The difference between managers and leaders has been subject to much debate amongst business writers and academics over the years. One of my favourites distinctions comes from the management guru, Warren Bennis, who said, “Managers manage tasks. Leaders lead people”.

Bennis goes on to emphasise the visionary role of the leader as someone who provides direction and inspiration to followers.True leaders are emotionally intelligent, people-centred and empowering. 

You may prefer to be a follower. There’s no shame in being a reliable member of the team that the leader comes to rely on. Or perhaps you’re a born leader to whom all this comes easily.

But if you’re like many marketers, you’ll develop leadership skills throughout your career through personal experience and development and may find yourself in a position where you are expected to be a leader. Whatever position you hold, you can always adopt a leadership mindset to some degree.

Here are a few of the characteristics of leaders you might want to work on. 

Marketing leaders do the right things

Another of Warren Bennis’ distinctions, building on the work of Peter Drucker, says that managers do things right, whilst leaders do the right things. Focus your efforts on completing high priority activities that will produce the greatest return on the effort and resources invested. 

There is little more frustrating than seeing someone perform an unnecessary or unproductive task very well! 

Marketing leaders do things differently

If you simply do the same things every other marketing manager does - attending the same courses, reading the same books, applying the same ideas - you can hardly claim to be a leader. Leaders are able to take a calculated risk in diverting from the standard path, developing skills and approaches that mark them out from the crowd. 

This can be essential in marketing, where the ability to think creatively is particularly important. Just make sure the creativity is applied in a pragmatic way that delivers business results. 

Once you’ve established your approach and demonstrated its success you’ll be able to set a vision that others will be happy to follow. 

Marketing leaders don’t (just) delegate

Good marketing managers tend assign tasks to their team, with clear instructions on how to do the task, expected delivery times and budgets. The ability to delegate well is important, but this is another management skill leaders do differently.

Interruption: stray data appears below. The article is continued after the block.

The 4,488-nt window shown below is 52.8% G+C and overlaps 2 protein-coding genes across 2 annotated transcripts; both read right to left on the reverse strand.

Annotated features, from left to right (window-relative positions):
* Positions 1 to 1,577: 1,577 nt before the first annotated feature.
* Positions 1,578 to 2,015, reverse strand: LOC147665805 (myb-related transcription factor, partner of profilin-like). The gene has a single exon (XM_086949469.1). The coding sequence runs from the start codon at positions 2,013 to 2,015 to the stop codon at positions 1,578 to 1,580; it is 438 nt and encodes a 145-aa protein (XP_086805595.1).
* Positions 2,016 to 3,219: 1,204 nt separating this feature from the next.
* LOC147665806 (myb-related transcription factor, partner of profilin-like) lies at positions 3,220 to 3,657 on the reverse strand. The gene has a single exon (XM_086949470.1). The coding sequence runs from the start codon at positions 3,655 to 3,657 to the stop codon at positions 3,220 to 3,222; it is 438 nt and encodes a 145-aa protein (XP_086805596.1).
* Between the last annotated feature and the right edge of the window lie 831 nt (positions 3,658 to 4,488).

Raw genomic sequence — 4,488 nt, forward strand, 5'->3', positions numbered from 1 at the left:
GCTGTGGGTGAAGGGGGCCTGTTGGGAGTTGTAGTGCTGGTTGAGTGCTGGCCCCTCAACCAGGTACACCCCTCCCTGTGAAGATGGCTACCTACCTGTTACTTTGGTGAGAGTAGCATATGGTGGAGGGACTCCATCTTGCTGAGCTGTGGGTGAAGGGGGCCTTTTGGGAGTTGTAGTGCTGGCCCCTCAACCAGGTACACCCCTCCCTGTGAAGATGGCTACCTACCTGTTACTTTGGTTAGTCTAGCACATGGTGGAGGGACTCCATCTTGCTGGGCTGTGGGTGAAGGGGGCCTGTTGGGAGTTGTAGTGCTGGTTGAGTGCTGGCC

Good leaders will, of course, offer guidance and consider the relative capabilities of the team, but they don’t try to take control. They will give their team the autonomy to do the job in the way which they think is best. Instead of delegating tasks, a leader will allow their team to come up with new ways to address old challenges. 

Marketing leaders give credit where it’s due

Back in the eighties, US President Ronald Reagan famously had a sign on his desk that said:

There is no limit to the amount of good you can do if you don't care who gets the credit.

Good leaders make sure their followers get the credit for the good ideas, knowing that they will in turn be recognised for leading the team to the overall goal. 

Marketing leaders think long term

Some marketing managers are driven by short term goals, often because that’s what bonus cultures and performance management systems are built to encourage. Leaders will be looking at the big picture and how to get more from the business. They will strive to help the organisation achieve greater things in the future, as well as looking at the here and now. A leader has a long term vision combined with an understanding that shareholders can be impatient for results!

Marketing leaders embrace change - and make it happen

It takes confidence (and political clout) to challenge the status quo. While marketing managers will often do their best to manage and minimise risk for the business, leaders will introduce new ideas - challenging preconceptions, their peers and themselves. They recognise the importance of keeping their skills and those of their followers up to date, and they understand the importance of surrounding themselves with good people.

Marketing leaders are unafraid of the next generation

Some marketing managers can sometimes feel threatened by up and coming talent, and may even try to constrain it. Leaders see the next generation of leaders as stimulating, exciting and the people who will help them move to even greater levels of achievement. They will mentor and encourage the potential leaders of the future.

In fact, the best way to become a great leader, is to work with one. 

With this in mind, ask yourself, do you consider yourself a manager or a leader? If you still feel like a manager, what can you do to close the gap? 
 
Here at Regan & Dean, having worked within the marketing recruitment sector for over 20 years now, we pride ourselves on nurturing talent right through their career.  There is nothing that gives us greater satisfaction from supporting a candidate throughout their career journey from Marketing Assistant to Marketing Director.  It’s our job to partner our candidates and help them secure the right positions at the right time to build their marketing experience to enable them to develop and move up the career ladder.

And we’re delighted that many of our candidates return to us time and time again when they feel they’re ready for the next career challenge.